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Is there a more elegant way to write the portion of the test script which is O/S dependant?

Please refer to the code below the comment line.

Background: Module Perl::Tags creates a tags file for VIM. On Win32 the directory separator is "\" but on other OS's it is "/". Vim's Perl-support module seems to read the tags file quite happily, so there seems to be no need to modify the module.

#!/usr/bin/perl -w
use strict; use warnings;
use Data::Dumper;

use Test::More tests => 6;
use FindBin qw($Bin);

BEGIN {
  use_ok( 'Perl::Tags' );
}

my $naive_tagger = Perl::Tags::Naive->new( max_level=>1 );
ok (defined $naive_tagger, 'created Perl::Tags' );
isa_ok ($naive_tagger, 'Perl::Tags::Naive' );
isa_ok ($naive_tagger, 'Perl::Tags' );

my $result = 
    $naive_tagger->process(
        files => [ "$Bin/Test.pm" ],
        refresh=> 1
    );
ok ($result, 'processed successfully' ) or diag "RESULT $result";

# Other tests also fail because \Test.pm on Win32 vs /Test.pm on Linux/ OS X
if ( $^O =~ /MSWin32/ ) {
    like ($naive_tagger, qr{Test\t\S+\\Test.pm\t/package Test;/}       , 'package line');
} else {
    like ($naive_tagger, qr{Test\t\S+/Test.pm\t/package Test;/}       , 'package line');
}
share|improve this question

3 Answers 3

up vote 3 down vote accepted

File::Spec and Path::Class were built to address exactly these kinds of platform specific issues.

Is the following what you are trying to do?

#!/usr/bin/perl
use strict; use warnings;

use Test::More tests => 6;
use FindBin qw($Bin);
use File::Spec::Functions qw(catfile catpath rootdir);

BEGIN {
  use_ok( 'Perl::Tags' );
}

my $naive_tagger = Perl::Tags::Naive->new(max_level => 1);
ok (defined $naive_tagger, 'created Perl::Tags');
isa_ok ($naive_tagger, 'Perl::Tags::Naive');
isa_ok ($naive_tagger, 'Perl::Tags');

my $result = 
    $naive_tagger->process(
        files => [ catfile($Bin, 'Test.pm') ],
        refresh => 1
    );
ok ($result, 'processed successfully' ) or diag "RESULT $result";

my $file = catfile(rootdir, 'Test.pm');
# or $file = catpath('C:', rootdir(), 'Test.pm')
# depending on what you mean.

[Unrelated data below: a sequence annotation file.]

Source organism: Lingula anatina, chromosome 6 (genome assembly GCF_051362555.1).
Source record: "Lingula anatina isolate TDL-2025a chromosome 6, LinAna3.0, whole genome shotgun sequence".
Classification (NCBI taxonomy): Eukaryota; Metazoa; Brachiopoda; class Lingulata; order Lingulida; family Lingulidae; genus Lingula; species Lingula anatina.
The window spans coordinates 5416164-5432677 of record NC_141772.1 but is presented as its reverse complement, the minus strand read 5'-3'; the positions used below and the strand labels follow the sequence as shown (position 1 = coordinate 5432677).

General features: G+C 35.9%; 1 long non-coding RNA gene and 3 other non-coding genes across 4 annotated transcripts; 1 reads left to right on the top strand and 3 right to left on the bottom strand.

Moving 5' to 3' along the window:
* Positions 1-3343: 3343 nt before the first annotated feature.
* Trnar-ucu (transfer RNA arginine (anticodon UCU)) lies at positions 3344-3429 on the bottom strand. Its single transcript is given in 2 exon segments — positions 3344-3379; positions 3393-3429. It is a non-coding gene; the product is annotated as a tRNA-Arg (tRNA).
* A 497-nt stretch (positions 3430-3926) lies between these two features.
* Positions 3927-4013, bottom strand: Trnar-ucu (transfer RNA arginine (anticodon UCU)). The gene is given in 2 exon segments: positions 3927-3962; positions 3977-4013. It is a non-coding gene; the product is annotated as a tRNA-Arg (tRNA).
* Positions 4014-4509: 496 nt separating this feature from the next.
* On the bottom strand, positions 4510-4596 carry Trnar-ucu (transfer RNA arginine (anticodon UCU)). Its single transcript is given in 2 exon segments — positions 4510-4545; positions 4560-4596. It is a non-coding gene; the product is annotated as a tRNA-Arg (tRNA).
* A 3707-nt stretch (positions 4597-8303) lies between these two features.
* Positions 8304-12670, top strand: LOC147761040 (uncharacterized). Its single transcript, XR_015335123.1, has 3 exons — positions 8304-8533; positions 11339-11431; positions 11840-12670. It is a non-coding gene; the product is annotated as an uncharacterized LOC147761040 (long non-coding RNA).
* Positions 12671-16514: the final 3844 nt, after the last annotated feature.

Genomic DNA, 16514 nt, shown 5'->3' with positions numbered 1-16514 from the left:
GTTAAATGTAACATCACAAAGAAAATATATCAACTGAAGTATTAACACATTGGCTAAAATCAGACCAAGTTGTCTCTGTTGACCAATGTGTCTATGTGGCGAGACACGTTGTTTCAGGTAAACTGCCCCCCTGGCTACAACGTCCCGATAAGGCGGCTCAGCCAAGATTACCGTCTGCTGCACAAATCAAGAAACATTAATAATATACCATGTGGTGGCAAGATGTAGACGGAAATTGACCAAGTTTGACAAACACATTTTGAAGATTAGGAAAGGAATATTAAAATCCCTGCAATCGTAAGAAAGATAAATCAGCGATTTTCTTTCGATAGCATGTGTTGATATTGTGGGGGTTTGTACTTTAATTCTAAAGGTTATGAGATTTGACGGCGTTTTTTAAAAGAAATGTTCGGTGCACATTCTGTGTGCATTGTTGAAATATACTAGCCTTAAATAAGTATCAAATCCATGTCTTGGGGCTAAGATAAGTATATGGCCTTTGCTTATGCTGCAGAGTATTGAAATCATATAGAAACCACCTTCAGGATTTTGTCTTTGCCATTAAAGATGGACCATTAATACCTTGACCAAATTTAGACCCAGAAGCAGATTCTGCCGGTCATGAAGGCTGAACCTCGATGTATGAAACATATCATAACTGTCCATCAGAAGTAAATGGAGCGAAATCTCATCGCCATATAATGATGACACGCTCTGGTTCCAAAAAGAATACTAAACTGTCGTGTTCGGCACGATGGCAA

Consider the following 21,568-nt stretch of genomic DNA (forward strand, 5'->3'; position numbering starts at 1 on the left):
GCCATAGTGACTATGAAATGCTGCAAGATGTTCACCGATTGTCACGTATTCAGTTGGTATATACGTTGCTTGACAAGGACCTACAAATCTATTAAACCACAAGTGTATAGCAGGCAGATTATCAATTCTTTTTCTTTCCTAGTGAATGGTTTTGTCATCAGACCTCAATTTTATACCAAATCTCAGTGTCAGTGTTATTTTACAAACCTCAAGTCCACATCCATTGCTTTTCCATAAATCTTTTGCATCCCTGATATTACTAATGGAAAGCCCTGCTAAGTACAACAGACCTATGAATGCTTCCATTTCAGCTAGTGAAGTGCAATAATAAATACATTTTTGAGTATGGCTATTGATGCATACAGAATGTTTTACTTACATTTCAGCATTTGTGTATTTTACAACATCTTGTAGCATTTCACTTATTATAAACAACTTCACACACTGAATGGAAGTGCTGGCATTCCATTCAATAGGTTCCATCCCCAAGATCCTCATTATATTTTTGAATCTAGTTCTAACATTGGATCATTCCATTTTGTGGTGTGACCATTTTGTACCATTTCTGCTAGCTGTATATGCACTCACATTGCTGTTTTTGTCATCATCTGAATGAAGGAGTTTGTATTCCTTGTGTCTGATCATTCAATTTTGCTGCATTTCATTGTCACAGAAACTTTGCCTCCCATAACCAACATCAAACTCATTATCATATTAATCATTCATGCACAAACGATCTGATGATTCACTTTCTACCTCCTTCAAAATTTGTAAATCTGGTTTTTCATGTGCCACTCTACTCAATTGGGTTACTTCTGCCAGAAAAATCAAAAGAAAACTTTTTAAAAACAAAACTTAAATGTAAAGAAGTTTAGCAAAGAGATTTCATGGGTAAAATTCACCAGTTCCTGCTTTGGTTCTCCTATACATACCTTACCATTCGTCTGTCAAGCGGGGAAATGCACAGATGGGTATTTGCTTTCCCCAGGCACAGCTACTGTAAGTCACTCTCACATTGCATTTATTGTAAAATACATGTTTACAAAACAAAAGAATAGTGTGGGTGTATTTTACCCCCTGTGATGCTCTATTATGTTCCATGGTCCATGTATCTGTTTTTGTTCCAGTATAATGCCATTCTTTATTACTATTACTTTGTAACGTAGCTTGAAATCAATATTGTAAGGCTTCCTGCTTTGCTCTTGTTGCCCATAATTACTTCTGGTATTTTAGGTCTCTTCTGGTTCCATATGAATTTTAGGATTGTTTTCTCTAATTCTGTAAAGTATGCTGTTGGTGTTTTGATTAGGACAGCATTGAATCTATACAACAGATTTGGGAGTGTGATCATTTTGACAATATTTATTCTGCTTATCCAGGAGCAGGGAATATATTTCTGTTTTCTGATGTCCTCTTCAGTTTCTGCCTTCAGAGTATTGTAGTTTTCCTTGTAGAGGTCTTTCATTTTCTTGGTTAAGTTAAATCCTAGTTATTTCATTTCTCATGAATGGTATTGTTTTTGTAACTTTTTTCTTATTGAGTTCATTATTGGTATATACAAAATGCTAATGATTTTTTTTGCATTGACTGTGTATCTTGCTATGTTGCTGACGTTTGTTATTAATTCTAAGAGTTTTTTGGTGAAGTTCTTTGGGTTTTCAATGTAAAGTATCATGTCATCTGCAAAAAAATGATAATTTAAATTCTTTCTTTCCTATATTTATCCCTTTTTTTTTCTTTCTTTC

like($naive_tagger
    qr{Test\t\S+\Q$file\E\t/package Test;/}, 
    'package line',
);
share|improve this answer
    
Thanks for pointing out Path::Class. Stringification of file('', 'Test.pm') returns \Test.pm or /Test.pm as required. Unfortunately qr{ } requires \\Test.pm. I will post interim solution below for your comment. –  heferav Oct 26 '09 at 12:55
    
That is exactly what I am trying to do, except all tests are conducted on Test.pm hence no need to declare my $file. –  heferav Oct 26 '09 at 15:23

Maybe you can simply always use the Linux style slashes, because:

There are many important issues you must be aware of when writing Perl scripts that must run under NT and UNIX. First of all, there is the issue of pathnames. In DOS, Windows NT, and Windows 95 you specify pathnames with a backslash operator, whereas in UNIX you use the forward slash operator. The Win32 Perl port allows either forward slashes or backslashes. A Perl script using forward slashes in pathnames is more likely to be portable than a script using backslashes. Besides that, Perl scripts will have to use the backslash twice in strings to escape one instance of a backslash from the Perl interpreter. Drive letters do not have to change.

For example, the following pathname can be set using either of the following:

$myFile = "E:/users/default/datafile.txt";

$myFile = "E:\\users\\default\\datafile.txt";

(from Perl 5 Unleashed)


In case that you are sure that you can't always use the Linux style, you can try using the CPAN modules File::Spec or Path::Class. Check the "CPAN Module for mixing Unix/Windows path" discussion on Perlmonks for additional info.

share|improve this answer
    
Thanks. Please refer to comment to Sinan below. –  heferav Oct 26 '09 at 13:00
    
@Sinan - thanks. –  Igor Oks Oct 26 '09 at 15:14
    
@Igor: You are welcome. Deleted my comments since they were no longer relevant. –  Sinan Ünür Oct 26 '09 at 16:05

Revised following guidance from Sinan Ünür -- there is no need to do OS specific tests if

like ($naive_tagger, qr{Test\t\S\Test.pm\t/package Test;/}       , 'package line');

is replaced with

like ($naive_tagger, qr{Test\t\S+\QTest.pm\E\t/package Test;/}       , 'package line');

\Q (disable) pattern metacharacters till \E

\E disable pattern metacharacters again

share|improve this answer
    
qr{Test\t\S+\Q$file\E\t/package Test;/} There is no need for all the hoops you are going through. –  Sinan Ünür Oct 26 '09 at 14:24
    
Brilliant. Works a treat. Thank you very much. Previous attempt deserved a down vote! –  heferav Oct 26 '09 at 15:09
    
Note, there is no need to mention my name in bold. Also, I think you made some kind of cut'n'paste error in the current version. Take a look at it and see if you are saying what you mean. –  Sinan Ünür Oct 26 '09 at 15:13
    
Took bold off attribution to Sinan and fixed cut and paste errors –  heferav Oct 26 '09 at 16:20

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